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BULLEThistory archive

History Archive Photo
Henry Wickenburg, circa 1890

© Arizona Geological Survey

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And the Survey Says ...
Mapping earth fissures isn’t a topic that comes up very often, unless you’re in the halls of the Arizona Geological Survey, which celebrates its 125th anniversary this year.

By Kayla Frost

What began as a lot of work with no pay for one man, John F. Blandy, would ultimately become the Arizona Geological Survey. In 1888, Blandy was appointed Arizona’s Territorial geologist, a position created five years after Governor Frederick A. Tritle asked Congress to establish a geological survey for the Arizona Territory.

One of Blandy’s duties was to collect mineral-production statistics, and it wasn’t always easy. “Blandy complains that miners of this section are negligent about forwarding to him the information recently asked for,” according to a March 1890 article in the Arizona Weekly Journal-Miner, perhaps nudging the miners of Yavapai County into action.

But things finally fell into place, and, since Blandy’s tenure, the position of Territorial geologist has evolved into the University of Arizona Bureau of Mines, then the Arizona Bureau of Mines, then the Arizona Bureau of Geology and Mineral Technology. Finally, in 1988, the agency became the Arizona Geological Survey.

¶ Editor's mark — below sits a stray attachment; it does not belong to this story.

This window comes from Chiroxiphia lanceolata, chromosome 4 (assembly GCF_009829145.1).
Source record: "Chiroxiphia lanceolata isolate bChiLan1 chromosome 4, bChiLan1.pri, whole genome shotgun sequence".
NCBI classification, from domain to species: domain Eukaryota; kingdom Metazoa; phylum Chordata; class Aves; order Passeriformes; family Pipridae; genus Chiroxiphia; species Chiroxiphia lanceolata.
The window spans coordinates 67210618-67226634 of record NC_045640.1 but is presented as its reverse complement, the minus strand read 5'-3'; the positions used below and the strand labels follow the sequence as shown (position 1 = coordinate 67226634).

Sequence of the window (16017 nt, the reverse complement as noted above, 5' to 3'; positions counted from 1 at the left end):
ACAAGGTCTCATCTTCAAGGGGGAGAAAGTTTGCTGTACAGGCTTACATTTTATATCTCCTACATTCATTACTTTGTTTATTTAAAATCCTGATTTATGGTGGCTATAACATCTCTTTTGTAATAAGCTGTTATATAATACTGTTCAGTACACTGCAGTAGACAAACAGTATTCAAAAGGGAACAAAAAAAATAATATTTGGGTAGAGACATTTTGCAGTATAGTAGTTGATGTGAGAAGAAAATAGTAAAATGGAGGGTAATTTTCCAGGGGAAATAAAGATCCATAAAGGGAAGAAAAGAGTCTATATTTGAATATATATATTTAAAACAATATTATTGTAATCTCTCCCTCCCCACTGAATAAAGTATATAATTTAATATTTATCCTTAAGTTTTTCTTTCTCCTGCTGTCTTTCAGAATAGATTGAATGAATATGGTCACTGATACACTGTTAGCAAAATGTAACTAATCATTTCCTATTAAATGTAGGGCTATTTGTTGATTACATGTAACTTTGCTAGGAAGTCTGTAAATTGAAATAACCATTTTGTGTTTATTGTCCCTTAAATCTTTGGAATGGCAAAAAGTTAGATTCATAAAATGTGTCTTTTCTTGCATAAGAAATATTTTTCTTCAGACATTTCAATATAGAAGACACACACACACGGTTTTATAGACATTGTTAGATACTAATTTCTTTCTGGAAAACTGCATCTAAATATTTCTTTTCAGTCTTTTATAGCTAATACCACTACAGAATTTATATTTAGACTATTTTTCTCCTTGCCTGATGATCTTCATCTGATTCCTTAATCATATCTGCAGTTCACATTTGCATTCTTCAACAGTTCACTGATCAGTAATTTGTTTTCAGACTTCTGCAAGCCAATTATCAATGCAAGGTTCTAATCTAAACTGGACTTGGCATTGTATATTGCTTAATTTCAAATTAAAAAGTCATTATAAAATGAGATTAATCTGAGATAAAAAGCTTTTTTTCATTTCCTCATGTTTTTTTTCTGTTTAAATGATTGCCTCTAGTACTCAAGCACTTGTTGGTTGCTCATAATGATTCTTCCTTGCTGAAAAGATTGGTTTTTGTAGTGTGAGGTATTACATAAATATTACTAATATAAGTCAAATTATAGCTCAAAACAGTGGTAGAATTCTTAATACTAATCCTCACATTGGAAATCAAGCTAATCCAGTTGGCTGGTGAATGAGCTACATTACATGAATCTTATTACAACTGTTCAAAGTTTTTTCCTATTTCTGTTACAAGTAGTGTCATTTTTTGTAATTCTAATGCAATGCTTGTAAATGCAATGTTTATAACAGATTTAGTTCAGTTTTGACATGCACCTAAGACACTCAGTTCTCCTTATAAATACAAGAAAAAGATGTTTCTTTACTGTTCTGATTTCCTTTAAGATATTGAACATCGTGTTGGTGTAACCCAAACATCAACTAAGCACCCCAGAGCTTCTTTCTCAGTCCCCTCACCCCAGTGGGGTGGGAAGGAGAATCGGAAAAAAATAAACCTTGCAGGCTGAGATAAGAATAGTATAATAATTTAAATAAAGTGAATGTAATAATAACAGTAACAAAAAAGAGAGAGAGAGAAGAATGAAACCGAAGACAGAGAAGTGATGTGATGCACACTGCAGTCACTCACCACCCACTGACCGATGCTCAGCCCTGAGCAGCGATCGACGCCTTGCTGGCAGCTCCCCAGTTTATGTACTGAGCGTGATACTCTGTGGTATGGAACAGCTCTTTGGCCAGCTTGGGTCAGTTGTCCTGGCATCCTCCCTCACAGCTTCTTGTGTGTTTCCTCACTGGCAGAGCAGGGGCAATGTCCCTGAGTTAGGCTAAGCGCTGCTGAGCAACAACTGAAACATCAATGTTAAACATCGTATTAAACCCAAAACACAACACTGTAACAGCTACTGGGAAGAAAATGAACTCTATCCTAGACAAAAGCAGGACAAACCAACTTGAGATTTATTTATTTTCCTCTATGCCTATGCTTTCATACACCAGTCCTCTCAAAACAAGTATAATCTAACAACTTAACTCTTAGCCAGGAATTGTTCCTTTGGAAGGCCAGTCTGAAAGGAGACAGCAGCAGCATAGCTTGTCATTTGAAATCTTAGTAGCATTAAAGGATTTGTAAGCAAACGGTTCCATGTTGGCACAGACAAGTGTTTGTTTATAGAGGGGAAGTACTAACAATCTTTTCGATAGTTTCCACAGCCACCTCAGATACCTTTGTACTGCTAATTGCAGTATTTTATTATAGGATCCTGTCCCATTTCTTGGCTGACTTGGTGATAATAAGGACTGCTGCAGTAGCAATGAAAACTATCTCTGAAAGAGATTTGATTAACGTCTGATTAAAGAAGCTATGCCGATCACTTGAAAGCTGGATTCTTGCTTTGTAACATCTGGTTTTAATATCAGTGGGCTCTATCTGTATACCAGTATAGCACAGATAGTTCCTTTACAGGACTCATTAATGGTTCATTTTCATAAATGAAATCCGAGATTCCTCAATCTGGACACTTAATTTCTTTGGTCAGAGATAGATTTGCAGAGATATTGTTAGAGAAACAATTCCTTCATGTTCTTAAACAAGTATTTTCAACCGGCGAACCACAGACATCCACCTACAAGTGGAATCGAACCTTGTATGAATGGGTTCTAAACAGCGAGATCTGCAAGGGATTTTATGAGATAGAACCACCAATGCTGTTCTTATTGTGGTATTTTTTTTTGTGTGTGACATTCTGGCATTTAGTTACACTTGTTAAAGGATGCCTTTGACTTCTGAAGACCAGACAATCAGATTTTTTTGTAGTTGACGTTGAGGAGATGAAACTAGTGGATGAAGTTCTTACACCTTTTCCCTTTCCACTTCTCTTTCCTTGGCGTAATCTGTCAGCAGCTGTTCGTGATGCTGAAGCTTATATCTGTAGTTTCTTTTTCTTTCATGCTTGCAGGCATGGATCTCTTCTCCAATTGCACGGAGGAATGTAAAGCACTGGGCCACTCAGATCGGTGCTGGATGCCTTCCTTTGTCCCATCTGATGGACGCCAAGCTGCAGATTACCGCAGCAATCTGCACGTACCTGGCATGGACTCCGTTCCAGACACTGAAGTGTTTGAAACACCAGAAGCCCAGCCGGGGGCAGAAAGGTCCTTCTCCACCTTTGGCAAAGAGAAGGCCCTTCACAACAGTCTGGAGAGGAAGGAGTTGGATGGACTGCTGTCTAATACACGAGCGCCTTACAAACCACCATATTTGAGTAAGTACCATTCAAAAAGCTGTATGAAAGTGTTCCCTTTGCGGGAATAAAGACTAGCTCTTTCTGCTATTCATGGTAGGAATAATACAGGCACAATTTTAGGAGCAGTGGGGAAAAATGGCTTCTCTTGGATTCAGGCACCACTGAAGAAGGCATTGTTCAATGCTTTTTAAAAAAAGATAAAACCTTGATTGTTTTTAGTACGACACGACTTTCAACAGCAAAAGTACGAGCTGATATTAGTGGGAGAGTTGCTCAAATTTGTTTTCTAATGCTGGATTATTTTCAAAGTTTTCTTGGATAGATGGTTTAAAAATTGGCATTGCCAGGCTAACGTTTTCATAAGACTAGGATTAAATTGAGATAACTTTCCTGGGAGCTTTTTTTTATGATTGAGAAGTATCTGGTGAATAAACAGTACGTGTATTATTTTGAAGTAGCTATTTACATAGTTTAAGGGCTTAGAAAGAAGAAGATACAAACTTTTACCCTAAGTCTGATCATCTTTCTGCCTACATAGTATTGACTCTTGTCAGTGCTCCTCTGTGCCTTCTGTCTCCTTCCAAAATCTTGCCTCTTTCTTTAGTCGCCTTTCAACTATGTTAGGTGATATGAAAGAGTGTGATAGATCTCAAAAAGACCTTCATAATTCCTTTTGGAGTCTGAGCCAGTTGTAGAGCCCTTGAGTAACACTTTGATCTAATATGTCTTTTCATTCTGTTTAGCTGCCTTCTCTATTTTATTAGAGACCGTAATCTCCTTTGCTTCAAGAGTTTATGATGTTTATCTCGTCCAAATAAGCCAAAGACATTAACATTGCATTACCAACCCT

This year, the survey celebrates its 125th anniversary, which makes it only nine years younger than the U.S. Geological Survey. Arizona’s survey is in charge of fine-scale geologic mapping and hazard analysis, says Michael Conway, chief of the agency’s Geologic Extension Service.

The AZGS excels at mapping earth fissures, which result from water-table depletion. As groundwater is removed, loose sediments collapse because “the water is partly responsible for holding the ground up,” according to the USGS. Sometimes, areas collapse at different rates, causing cracks in the Earth’s surface.

Fissures can cause extensive damage to property and infrastructure. To help homeowners, real estate agents, conservation advocates, and city and water planners, the AZGS provides online, interactive maps of the state’s fissures.

“We’re the only show in town for that,” Conway says.

>> Back to History Archive

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